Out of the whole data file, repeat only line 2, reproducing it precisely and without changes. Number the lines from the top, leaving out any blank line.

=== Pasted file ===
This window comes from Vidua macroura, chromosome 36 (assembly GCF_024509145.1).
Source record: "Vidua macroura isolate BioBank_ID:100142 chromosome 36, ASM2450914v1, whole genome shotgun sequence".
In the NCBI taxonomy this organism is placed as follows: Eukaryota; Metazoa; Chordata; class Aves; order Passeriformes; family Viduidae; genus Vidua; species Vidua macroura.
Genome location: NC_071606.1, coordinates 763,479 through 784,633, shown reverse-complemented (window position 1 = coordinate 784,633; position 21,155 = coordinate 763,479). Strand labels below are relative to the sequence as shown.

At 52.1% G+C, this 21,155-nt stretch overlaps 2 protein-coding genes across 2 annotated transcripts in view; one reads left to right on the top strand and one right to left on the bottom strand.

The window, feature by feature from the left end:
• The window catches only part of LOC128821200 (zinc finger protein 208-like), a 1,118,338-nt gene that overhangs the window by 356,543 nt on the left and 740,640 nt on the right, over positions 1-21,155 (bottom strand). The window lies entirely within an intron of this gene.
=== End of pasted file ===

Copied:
Source record: "Vidua macroura isolate BioBank_ID:100142 chromosome 36, ASM2450914v1, whole genome shotgun sequence".